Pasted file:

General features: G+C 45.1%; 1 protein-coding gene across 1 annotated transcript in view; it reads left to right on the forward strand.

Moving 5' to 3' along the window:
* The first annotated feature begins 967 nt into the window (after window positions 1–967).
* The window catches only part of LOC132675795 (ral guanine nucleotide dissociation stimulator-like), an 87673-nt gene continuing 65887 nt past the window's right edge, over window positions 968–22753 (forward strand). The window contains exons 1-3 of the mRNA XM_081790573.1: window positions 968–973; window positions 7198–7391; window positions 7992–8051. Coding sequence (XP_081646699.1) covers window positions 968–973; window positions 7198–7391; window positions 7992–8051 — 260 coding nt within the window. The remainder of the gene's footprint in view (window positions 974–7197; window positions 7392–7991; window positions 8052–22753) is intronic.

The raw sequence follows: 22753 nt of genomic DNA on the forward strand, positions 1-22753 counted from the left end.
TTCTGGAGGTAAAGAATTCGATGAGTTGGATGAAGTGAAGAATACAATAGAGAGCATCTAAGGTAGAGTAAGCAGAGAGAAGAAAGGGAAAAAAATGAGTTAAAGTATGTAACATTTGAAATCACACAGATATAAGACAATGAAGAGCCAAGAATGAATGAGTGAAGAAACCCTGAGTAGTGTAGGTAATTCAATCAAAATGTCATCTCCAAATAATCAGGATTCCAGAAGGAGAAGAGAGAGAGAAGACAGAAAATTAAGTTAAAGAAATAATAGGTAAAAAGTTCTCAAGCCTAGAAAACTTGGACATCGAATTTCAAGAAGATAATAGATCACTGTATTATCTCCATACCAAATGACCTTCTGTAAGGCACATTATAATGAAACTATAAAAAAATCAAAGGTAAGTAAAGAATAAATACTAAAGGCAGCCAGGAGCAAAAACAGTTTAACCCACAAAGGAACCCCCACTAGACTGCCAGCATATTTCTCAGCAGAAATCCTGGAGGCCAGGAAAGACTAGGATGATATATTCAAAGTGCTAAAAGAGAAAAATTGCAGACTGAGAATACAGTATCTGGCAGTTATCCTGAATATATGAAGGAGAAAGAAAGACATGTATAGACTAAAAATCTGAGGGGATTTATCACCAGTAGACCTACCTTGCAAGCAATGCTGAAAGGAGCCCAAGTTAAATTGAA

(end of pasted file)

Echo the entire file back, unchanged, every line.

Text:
General features: G+C 45.1%; 1 protein-coding gene across 1 annotated transcript in view; it reads left to right on the forward strand.

Moving 5' to 3' along the window:
* The first annotated feature begins 967 nt into the window (after window positions 1–967).
* The window catches only part of LOC132675795 (ral guanine nucleotide dissociation stimulator-like), an 87673-nt gene continuing 65887 nt past the window's right edge, over window positions 968–22753 (forward strand). The window contains exons 1-3 of the mRNA XM_081790573.1: window positions 968–973; window positions 7198–7391; window positions 7992–8051. Coding sequence (XP_081646699.1) covers window positions 968–973; window positions 7198–7391; window positions 7992–8051 — 260 coding nt within the window. The remainder of the gene's footprint in view (window positions 974–7197; window positions 7392–7991; window positions 8052–22753) is intronic.

The raw sequence follows: 22753 nt of genomic DNA on the forward strand, positions 1-22753 counted from the left end.
TTCTGGAGGTAAAGAATTCGATGAGTTGGATGAAGTGAAGAATACAATAGAGAGCATCTAAGGTAGAGTAAGCAGAGAGAAGAAAGGGAAAAAAATGAGTTAAAGTATGTAACATTTGAAATCACACAGATATAAGACAATGAAGAGCCAAGAATGAATGAGTGAAGAAACCCTGAGTAGTGTAGGTAATTCAATCAAAATGTCATCTCCAAATAATCAGGATTCCAGAAGGAGAAGAGAGAGAGAAGACAGAAAATTAAGTTAAAGAAATAATAGGTAAAAAGTTCTCAAGCCTAGAAAACTTGGACATCGAATTTCAAGAAGATAATAGATCACTGTATTATCTCCATACCAAATGACCTTCTGTAAGGCACATTATAATGAAACTATAAAAAAATCAAAGGTAAGTAAAGAATAAATACTAAAGGCAGCCAGGAGCAAAAACAGTTTAACCCACAAAGGAACCCCCACTAGACTGCCAGCATATTTCTCAGCAGAAATCCTGGAGGCCAGGAAAGACTAGGATGATATATTCAAAGTGCTAAAAGAGAAAAATTGCAGACTGAGAATACAGTATCTGGCAGTTATCCTGAATATATGAAGGAGAAAGAAAGACATGTATAGACTAAAAATCTGAGGGGATTTATCACCAGTAGACCTACCTTGCAAGCAATGCTGAAAGGAGCCCAAGTTAAATTGAA